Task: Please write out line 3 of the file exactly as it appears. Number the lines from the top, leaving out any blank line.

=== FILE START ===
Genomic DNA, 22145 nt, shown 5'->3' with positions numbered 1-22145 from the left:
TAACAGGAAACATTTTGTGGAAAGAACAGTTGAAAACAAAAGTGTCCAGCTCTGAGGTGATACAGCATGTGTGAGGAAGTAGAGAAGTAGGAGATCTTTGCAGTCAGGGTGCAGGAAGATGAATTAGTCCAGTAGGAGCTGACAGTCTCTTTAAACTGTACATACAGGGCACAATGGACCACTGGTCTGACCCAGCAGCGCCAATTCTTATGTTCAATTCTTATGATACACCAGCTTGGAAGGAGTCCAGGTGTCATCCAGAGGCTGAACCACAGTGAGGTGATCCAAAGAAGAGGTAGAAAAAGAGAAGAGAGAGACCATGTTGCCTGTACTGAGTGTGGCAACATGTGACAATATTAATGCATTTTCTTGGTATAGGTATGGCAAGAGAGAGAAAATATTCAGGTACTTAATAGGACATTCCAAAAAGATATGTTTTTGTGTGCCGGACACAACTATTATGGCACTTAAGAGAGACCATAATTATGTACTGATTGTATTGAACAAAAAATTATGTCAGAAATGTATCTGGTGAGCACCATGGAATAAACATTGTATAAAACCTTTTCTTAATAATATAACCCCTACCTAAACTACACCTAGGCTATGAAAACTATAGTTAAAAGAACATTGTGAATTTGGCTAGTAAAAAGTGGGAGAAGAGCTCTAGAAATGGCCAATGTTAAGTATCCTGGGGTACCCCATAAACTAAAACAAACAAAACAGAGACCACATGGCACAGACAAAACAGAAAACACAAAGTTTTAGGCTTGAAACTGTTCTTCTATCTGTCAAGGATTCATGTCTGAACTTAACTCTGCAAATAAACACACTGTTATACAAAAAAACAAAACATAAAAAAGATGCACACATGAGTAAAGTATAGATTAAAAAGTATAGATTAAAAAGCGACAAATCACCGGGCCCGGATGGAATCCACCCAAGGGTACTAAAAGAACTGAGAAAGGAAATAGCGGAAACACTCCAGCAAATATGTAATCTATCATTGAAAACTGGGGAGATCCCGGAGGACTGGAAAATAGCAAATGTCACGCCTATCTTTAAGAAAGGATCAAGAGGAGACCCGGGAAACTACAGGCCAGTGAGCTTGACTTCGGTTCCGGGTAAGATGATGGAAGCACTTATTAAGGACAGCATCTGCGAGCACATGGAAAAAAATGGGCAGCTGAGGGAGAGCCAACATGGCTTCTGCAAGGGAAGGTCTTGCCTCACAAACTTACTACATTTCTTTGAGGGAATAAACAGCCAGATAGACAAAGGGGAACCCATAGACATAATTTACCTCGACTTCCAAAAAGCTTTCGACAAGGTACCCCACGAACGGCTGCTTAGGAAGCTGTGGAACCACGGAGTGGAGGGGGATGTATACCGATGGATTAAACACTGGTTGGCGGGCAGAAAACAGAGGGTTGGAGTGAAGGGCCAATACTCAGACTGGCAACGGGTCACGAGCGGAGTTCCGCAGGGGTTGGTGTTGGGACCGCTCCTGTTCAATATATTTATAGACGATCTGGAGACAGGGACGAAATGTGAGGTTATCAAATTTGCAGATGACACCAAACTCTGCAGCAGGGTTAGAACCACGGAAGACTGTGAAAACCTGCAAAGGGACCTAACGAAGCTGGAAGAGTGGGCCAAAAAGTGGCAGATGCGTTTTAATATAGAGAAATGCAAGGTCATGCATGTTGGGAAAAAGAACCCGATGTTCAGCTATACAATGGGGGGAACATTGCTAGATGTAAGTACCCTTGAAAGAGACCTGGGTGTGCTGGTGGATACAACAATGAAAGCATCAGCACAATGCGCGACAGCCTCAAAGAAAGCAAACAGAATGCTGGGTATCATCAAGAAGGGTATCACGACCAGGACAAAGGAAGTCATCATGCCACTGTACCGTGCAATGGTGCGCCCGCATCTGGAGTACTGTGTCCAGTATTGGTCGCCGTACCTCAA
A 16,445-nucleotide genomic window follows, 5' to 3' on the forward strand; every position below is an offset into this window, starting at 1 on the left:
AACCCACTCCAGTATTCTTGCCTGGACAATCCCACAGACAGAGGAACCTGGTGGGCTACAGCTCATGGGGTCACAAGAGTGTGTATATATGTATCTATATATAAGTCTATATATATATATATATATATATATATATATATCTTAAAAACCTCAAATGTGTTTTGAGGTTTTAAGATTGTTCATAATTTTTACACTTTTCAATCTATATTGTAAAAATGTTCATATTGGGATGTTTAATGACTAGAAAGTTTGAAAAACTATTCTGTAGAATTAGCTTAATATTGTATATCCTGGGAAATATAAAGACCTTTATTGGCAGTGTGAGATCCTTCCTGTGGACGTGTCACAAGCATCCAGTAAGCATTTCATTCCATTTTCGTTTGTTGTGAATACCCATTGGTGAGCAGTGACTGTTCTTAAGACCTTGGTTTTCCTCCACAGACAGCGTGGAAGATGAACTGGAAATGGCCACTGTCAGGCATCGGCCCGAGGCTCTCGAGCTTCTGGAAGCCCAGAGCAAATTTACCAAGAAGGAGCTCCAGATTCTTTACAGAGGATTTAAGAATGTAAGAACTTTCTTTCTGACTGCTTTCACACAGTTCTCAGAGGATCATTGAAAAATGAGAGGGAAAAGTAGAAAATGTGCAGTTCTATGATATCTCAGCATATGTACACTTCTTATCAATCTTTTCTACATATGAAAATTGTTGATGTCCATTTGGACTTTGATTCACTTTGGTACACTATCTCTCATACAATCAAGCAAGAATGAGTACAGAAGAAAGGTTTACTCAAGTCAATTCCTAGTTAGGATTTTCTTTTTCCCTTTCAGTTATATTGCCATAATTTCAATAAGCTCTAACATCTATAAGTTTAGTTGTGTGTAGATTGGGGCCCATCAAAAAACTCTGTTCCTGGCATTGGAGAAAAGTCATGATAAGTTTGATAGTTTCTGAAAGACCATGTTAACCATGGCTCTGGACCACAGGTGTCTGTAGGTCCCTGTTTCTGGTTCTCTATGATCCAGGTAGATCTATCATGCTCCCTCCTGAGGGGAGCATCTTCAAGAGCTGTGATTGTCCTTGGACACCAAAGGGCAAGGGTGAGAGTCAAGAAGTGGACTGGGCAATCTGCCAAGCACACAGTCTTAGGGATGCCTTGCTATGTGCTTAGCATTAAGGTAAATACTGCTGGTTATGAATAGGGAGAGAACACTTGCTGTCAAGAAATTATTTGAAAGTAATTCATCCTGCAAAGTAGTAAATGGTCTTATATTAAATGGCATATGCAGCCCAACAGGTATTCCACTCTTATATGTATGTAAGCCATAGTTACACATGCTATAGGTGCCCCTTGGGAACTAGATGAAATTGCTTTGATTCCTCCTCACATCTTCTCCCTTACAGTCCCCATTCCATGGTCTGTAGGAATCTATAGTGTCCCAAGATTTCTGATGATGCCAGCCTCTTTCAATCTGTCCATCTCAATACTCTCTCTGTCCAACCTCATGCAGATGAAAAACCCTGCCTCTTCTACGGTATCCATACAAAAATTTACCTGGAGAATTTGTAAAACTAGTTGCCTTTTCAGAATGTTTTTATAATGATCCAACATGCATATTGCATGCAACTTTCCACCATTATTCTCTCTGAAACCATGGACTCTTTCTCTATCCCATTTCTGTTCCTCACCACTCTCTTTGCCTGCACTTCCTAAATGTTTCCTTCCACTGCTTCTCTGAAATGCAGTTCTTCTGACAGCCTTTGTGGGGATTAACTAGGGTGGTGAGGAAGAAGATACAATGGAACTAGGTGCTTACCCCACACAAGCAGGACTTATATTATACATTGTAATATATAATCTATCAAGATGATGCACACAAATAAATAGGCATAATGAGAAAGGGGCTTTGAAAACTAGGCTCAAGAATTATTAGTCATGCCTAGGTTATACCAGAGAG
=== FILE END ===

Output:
A 16,445-nucleotide genomic window follows, 5' to 3' on the forward strand; every position below is an offset into this window, starting at 1 on the left: